If you are convinced, really convinced, the price of crude oil will rise today and U.S. stocks will fall, Factor Advisors LLC has an exchange-traded fund for you.
The FactorShares 2X: Oil Bull/S&P500 Bear offered by the New York-based firm makes a two-times long wager on crude oil futures and a short bet on Standard & Poor’s 500 Index futures, in effect delivering twice the daily change in the spread between the two positions. The product’s birth followed “a lot of feedback” from institutional investors, including hedge funds, Stuart Rosenthal, chief executive officer of Factor Advisors, said in a telephone interview.
As the biggest ETF managers capture assets from traditional mutual funds with benchmark-tracking offerings, smaller competitors are catering to sophisticated investors with an increasingly complex arsenal of products. Often based on derivatives, these can be weapons for savvy investors to amplify wagers on rising or falling prices of everything from stocks and bonds to currencies and commodities. The same tools, readily available through conventional and online brokers, have proven hazardous for individual investors who sometimes misunderstand and misuse them with costly consequences.
“If you make it available to the masses, watch out, because the masses might buy them,” Paul Justice, an analyst with Chicago-based fund researcher Morningstar Inc., said in a telephone interview.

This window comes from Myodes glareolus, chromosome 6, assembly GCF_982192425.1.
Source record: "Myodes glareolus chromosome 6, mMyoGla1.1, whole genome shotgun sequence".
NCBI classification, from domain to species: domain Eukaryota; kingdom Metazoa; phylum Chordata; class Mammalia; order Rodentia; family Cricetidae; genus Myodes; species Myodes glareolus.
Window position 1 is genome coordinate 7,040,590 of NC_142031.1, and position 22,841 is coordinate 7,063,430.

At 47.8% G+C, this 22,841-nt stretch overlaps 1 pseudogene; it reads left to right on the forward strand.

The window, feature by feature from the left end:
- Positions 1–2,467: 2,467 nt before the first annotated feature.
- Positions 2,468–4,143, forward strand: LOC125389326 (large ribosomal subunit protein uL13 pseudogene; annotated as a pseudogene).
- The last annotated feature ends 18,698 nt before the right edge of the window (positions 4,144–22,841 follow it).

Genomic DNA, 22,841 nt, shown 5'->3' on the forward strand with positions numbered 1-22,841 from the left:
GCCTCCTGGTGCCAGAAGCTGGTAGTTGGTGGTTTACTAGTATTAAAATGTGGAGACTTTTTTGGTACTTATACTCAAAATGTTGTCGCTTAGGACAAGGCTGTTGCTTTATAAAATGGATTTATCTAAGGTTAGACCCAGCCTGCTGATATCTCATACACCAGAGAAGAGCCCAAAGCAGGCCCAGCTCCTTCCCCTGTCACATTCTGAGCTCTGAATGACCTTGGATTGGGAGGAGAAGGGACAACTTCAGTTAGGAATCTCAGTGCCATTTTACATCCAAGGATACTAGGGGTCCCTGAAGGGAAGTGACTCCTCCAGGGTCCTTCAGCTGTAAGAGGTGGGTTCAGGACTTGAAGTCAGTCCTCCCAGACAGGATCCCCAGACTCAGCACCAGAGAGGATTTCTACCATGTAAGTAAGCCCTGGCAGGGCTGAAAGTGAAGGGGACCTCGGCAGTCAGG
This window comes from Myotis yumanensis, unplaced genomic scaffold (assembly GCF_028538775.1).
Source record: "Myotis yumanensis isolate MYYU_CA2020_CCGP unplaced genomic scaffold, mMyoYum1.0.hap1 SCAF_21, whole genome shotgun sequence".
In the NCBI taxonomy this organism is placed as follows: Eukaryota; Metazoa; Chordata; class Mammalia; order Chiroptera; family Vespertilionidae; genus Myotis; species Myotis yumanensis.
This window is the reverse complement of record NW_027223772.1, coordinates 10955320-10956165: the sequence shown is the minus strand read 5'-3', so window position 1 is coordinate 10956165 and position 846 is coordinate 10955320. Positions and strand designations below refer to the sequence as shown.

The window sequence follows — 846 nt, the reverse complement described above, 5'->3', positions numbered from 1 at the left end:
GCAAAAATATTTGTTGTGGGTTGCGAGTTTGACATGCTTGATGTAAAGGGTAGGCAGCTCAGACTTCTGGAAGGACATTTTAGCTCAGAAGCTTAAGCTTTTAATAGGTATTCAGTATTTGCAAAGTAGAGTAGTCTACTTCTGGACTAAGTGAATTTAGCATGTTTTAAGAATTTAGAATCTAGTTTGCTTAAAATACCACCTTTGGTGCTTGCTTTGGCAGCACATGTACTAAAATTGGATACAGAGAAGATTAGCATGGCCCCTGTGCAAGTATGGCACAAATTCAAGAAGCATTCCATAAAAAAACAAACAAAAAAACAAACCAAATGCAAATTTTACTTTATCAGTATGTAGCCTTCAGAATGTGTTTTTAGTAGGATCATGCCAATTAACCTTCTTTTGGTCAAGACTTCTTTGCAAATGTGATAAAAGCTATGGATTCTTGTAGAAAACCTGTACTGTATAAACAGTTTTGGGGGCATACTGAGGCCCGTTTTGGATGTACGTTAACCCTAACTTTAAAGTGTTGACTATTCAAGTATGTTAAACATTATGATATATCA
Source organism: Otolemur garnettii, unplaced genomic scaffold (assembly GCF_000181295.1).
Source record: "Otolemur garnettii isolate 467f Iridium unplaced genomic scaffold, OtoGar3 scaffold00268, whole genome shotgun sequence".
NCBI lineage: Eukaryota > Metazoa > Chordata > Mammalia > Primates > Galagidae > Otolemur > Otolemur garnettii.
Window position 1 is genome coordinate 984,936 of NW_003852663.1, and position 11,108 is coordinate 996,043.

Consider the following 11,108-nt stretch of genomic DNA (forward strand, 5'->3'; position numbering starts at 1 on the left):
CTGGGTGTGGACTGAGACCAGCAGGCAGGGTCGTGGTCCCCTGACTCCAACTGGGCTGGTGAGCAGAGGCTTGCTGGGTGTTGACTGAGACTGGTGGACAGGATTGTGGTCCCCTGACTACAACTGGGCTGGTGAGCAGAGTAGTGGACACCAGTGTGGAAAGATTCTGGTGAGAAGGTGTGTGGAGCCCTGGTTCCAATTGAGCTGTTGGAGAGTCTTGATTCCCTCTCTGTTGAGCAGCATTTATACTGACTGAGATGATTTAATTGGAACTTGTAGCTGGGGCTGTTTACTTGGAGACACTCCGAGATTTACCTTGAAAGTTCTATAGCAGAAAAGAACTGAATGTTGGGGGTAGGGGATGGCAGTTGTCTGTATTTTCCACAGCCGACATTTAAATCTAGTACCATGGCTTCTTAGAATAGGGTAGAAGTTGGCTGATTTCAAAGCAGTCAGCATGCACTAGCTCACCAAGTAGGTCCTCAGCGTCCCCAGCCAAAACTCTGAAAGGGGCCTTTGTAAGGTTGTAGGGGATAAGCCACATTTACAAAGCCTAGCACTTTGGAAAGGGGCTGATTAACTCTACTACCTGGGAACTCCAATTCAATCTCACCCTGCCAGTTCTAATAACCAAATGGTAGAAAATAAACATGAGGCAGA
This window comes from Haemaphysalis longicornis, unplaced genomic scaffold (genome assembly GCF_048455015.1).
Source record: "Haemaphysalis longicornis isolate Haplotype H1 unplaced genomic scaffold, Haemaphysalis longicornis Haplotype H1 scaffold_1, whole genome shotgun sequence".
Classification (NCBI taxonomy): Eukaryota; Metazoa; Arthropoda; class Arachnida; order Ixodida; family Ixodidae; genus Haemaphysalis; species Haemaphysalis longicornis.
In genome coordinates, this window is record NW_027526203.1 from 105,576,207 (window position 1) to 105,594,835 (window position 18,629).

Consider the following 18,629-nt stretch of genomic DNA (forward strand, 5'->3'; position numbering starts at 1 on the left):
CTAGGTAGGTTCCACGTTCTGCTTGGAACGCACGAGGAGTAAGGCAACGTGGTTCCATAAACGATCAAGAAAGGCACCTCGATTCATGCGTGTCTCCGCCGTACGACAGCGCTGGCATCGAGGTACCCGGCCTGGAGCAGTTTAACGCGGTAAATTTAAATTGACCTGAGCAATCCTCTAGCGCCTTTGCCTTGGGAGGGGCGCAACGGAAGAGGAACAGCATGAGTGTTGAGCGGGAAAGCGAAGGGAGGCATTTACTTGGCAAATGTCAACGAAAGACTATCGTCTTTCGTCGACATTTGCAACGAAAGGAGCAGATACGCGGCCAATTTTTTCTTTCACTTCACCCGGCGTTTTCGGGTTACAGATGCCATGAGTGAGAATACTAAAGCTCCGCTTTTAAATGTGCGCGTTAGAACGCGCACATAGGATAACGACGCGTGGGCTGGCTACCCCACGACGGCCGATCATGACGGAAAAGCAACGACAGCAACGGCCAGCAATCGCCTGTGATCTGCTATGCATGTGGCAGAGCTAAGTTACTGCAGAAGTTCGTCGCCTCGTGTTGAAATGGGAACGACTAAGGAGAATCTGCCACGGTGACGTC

Earlier this year, notes issued by Credit Suisse AG lost half their value in two days as the price of the securities became unhinged from their underlying index. Clients have also been burned by some leveraged and inverse products, which are designed to amplify market moves over short periods and aren’t intended for buy-and-hold investors.
The U.S. Securities and Exchange Commission is reviewing the price gyrations of the Credit Suisse product, people familiar with the matter said in March. Still, the Washington- based agency isn’t charged with measuring the suitability of exchange-traded products for small investors, a responsibility left mostly to the Financial Industry Regulatory Authority, the brokerage industry’s self-funded regulator. Finra, which faced criticism over the alleged weakness of its sanctions during the financial crisis in 2008, has since increased the penalties it imposes on member firms.
Hard-to-understand exchange-traded products, or ETPs, are one of many potentially costly choices for retail investors as they struggle to earn higher yields in a low interest-rate environment. Wall Street brokerages, insurance companies and other financial firms have pushed opaque investments including structured notes, indexed annuities, private placements and floating-rate funds to investors as a way to boost returns.
Steven Bloom, an assistant professor of economics at the U.S. Military Academy at West Point, New York, who helped invent the first U.S. ETF, said an approach based on “buyer beware” may not be good enough, especially when prospectuses and other disclosure documents are often difficult to understand, even for sophisticated investors.
“More important even than their responsibility for any one product, regulators must ensure that public trust is maintained,” Bloom said. “Capital markets are predicated on trust, and when public trust dwindles it can cast a cloud over the entire capital markets.”
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